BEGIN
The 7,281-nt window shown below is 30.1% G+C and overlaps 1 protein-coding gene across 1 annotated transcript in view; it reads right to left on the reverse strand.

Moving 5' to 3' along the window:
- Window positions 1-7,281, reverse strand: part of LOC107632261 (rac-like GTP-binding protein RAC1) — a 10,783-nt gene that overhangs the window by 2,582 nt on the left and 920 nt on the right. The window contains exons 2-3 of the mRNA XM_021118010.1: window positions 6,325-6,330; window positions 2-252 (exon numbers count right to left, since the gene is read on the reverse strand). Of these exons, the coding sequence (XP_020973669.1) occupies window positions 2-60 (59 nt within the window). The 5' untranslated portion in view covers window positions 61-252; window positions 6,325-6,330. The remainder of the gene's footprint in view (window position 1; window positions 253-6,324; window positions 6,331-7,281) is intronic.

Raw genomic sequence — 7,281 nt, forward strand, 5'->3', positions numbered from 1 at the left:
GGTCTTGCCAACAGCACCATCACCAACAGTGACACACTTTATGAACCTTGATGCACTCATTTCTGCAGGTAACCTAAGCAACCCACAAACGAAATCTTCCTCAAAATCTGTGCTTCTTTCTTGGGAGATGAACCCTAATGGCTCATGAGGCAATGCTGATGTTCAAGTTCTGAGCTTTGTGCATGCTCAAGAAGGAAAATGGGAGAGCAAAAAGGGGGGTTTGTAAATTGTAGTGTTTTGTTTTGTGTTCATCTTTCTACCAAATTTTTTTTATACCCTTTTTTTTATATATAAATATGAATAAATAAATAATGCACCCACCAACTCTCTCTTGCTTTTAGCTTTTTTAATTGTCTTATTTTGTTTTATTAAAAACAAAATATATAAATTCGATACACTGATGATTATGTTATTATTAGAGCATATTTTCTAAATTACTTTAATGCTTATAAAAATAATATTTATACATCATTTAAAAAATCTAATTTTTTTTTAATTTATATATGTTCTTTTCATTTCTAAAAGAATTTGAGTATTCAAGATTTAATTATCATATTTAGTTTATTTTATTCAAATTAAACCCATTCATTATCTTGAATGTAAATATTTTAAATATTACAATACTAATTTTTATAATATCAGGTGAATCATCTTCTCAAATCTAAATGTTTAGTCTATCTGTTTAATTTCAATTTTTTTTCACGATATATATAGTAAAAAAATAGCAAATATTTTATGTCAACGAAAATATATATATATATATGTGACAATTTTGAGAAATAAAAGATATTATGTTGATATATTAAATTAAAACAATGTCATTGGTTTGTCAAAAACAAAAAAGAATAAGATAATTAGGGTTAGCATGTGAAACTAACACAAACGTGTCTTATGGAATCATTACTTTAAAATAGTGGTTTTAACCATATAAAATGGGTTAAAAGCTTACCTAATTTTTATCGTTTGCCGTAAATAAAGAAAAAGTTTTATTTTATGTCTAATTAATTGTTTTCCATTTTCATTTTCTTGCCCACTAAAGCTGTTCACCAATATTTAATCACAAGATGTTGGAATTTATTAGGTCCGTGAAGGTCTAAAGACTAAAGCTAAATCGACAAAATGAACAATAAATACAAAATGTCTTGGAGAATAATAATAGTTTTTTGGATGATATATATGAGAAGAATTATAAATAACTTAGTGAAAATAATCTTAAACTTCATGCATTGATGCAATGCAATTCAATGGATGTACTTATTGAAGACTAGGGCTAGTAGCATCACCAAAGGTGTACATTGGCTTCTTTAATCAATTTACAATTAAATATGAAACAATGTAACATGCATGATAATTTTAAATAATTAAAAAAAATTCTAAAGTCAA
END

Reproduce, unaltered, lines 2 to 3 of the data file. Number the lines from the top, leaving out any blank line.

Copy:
Moving 5' to 3' along the window:
- Window positions 1-7,281, reverse strand: part of LOC107632261 (rac-like GTP-binding protein RAC1) — a 10,783-nt gene that overhangs the window by 2,582 nt on the left and 920 nt on the right. The window contains exons 2-3 of the mRNA XM_021118010.1: window positions 6,325-6,330; window positions 2-252 (exon numbers count right to left, since the gene is read on the reverse strand). Of these exons, the coding sequence (XP_020973669.1) occupies window positions 2-60 (59 nt within the window). The 5' untranslated portion in view covers window positions 61-252; window positions 6,325-6,330. The remainder of the gene's footprint in view (window position 1; window positions 253-6,324; window positions 6,331-7,281) is intronic.